Sharia: Definition, How It Affects Investments, and Example

What Is Sharia?

The term sharia refers to a set of Islamic religious law that governs aspects of day-to-day life for Muslims in addition to religious rituals. Sharia law also provides religious followers with a set of principles and guidelines to help them make important decisions in their lives, such as finances and investments. Islamic banking and finance outline where many can be invested and rules about interest. There is some variation in how Sharia is interpreted and implemented, especially in the financial industry.

Key Takeaways

  • Sharia is an Islamic religious law that governs the day-to-day life of its Muslim followers.
  • Sharia establishes guidelines for investment and banking. It includes not investing in alcohol- and tobacco-related businesses or collecting interest.
  • Sharia-compliant finance is a fast-growing line of business among banks and investment houses, partly because investors are eager to work with booming oil economies in the Middle East.
  • An example of a Sharia security is a Sukuk, which is the Arabic name for financial certificates and refers to Sharia-compliant bonds.

Understanding Sharia

The word Sharia literally translates to "the way," and is often also spelled as Shariah or Shari'a. As mentioned above, the law outlines how Muslims should conduct themselves in various aspects of their lives, including their personal lives, their responsibilities to society, their religious beliefs, as well as their finances.

Interest is a key part of everyday finance. But it is haram under Sharia law, which means it is prohibited for interest to be paid between borrowers and lenders. This includes loans and mortgages, as well as financial vehicles that build interest to generate a return. Investing in conventional banking and insurance firms, therefore, can be forbidden under Sharia.

Business activities are also very relevant. Investors who adhere to Sharia law are prohibited from investing or working with companies that engage in the following:

  • Brewing and the production of alcohol
  • Producers and distributors of pornography
  • Creators of pork products, such as ham and bacon
  • Manufacturers of weapons and related armaments
  • Producers of tobacco and tobacco-related products
  • Casinos and other gambling-related companies

The various tenants of Sharia law mean investment strategies to accommodate these restrictions. This can result in followers of the faith who abide by Sharia not being able to engage in sizable portions of the market. In the West, Sharia-compliant investments are similar to socially responsible investments (SRIs).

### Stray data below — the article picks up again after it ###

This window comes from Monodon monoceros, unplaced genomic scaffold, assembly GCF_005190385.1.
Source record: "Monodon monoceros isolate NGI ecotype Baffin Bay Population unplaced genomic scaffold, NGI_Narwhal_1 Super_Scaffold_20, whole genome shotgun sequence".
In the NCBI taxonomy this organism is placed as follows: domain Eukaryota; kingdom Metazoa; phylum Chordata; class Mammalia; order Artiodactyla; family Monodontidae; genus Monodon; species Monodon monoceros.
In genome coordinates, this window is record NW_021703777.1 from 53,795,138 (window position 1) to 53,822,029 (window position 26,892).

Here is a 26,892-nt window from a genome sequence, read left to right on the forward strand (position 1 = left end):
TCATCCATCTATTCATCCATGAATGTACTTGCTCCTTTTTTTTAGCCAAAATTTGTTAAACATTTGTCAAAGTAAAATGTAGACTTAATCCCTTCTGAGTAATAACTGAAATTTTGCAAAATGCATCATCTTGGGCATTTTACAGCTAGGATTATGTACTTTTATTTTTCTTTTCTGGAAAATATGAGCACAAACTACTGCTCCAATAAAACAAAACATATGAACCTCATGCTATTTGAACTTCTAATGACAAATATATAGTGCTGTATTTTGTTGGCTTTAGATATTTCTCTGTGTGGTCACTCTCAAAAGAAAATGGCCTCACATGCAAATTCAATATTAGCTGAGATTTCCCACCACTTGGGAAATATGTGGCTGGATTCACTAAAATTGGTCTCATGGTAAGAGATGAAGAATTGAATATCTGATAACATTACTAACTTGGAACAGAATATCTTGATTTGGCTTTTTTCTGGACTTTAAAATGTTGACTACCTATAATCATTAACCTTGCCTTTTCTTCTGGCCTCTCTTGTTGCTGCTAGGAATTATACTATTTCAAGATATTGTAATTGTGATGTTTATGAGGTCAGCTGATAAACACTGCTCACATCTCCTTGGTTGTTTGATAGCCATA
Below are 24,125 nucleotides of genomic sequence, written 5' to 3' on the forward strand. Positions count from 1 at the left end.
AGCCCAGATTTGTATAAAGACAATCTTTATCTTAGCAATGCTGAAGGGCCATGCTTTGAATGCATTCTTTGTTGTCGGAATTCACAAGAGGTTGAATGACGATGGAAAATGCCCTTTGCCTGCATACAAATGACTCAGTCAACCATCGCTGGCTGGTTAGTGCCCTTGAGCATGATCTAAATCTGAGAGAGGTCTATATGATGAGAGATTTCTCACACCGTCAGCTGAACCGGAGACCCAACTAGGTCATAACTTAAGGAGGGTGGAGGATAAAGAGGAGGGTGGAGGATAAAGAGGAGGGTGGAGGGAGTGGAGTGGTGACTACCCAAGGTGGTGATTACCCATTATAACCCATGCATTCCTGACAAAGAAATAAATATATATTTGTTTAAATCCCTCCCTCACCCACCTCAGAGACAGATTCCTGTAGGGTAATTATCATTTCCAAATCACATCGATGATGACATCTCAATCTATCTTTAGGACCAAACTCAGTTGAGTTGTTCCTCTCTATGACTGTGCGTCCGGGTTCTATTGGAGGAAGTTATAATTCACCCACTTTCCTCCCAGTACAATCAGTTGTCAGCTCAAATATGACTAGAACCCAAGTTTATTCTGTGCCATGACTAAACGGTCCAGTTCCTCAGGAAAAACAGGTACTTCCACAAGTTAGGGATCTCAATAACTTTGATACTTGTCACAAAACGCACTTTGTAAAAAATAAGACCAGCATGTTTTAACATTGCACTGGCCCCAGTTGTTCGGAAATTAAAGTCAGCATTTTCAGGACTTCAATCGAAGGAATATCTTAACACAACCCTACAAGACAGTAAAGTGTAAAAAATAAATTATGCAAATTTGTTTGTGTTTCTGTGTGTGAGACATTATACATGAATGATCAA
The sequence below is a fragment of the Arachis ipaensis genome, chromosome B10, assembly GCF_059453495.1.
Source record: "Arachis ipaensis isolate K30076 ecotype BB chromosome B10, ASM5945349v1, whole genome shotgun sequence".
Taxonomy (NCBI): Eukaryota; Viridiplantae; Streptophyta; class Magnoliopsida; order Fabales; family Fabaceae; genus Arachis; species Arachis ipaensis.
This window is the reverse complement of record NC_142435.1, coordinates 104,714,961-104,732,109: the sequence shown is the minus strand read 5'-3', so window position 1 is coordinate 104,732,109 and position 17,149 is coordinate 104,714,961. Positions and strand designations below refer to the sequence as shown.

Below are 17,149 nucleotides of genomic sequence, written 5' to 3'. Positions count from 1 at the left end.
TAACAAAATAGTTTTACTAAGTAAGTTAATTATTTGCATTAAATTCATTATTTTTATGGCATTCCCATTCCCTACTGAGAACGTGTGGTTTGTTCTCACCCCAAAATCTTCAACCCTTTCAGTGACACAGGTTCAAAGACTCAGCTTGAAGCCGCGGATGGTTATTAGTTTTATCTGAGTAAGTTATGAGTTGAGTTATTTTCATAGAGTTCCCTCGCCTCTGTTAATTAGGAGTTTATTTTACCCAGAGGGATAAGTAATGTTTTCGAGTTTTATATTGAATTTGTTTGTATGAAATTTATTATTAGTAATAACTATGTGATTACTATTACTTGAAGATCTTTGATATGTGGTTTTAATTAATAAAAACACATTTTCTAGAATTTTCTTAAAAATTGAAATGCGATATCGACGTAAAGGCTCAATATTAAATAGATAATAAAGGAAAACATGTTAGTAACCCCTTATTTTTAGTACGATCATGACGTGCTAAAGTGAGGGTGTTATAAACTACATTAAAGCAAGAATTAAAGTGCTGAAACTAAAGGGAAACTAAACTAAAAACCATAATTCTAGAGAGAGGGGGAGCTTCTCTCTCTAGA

Sharia-compliant finance, which is also often called Islamic banking or Islamic finance, is an area of modern finance that is and will continue to grow. Western financial services firms now offer Sharia-compliant investment vehicles that neither pay interest to the investor nor benefit from gambling. This is due in part to investors being eager to work with the booming oil economies of the Middle East, which are primarily Islamic.

Businesses that are not directly engaged in but derive more than 5% of their revenue from proscribed activities are also prohibited.

Special Considerations

Sharia-based financial vehicles vary the same way they do in traditional finances. For instance, Mudarabah refers to a profit-and-loss sharing partnership while Musharakah is a profit-and-loss sharing joint venture.

There are Sharia-compliant funds that adhere to the restrictions of the faith. A Sharia board consisting of Islamic scholars must be established that follows Sharia principles. Board members are responsible for evaluating a fund's investment decisions, including the businesses in which they invest.

Sukuk is the Arabic name for financial certificates. It refers to Sharia-compliant bonds. The investor base for Sharia-compliant bonds consists of groupings in three geographies:

  • Countries in the Gulf Cooperation Council and Malaysia
  • Countries with a sizable Muslim population, such as India and Pakistan
  • The U.S. and Europe, where the Muslim population is relatively small but has significantly more disposable wealth

Sukuks can be asset-based or asset-backed. Islamic bonds are examples of the former while securitized assets are examples of the latter. A special purpose vehicle (SPV) created for the purpose of issuing certificates in capital markets. Proceeds are used to purchase an asset using the principles of Ijarah.

An intermediate entity buys the asset and leases it back to the SPV. The SPV has an option (the right, but not the obligation) to buy the leased asset before its term expires. Proceeds from the original sale may alternatively be invested using principles outlined in a Wakala transaction. In this type of transaction, the investment is temporary and executed using a special agent, known as Wakeel, for the purpose.

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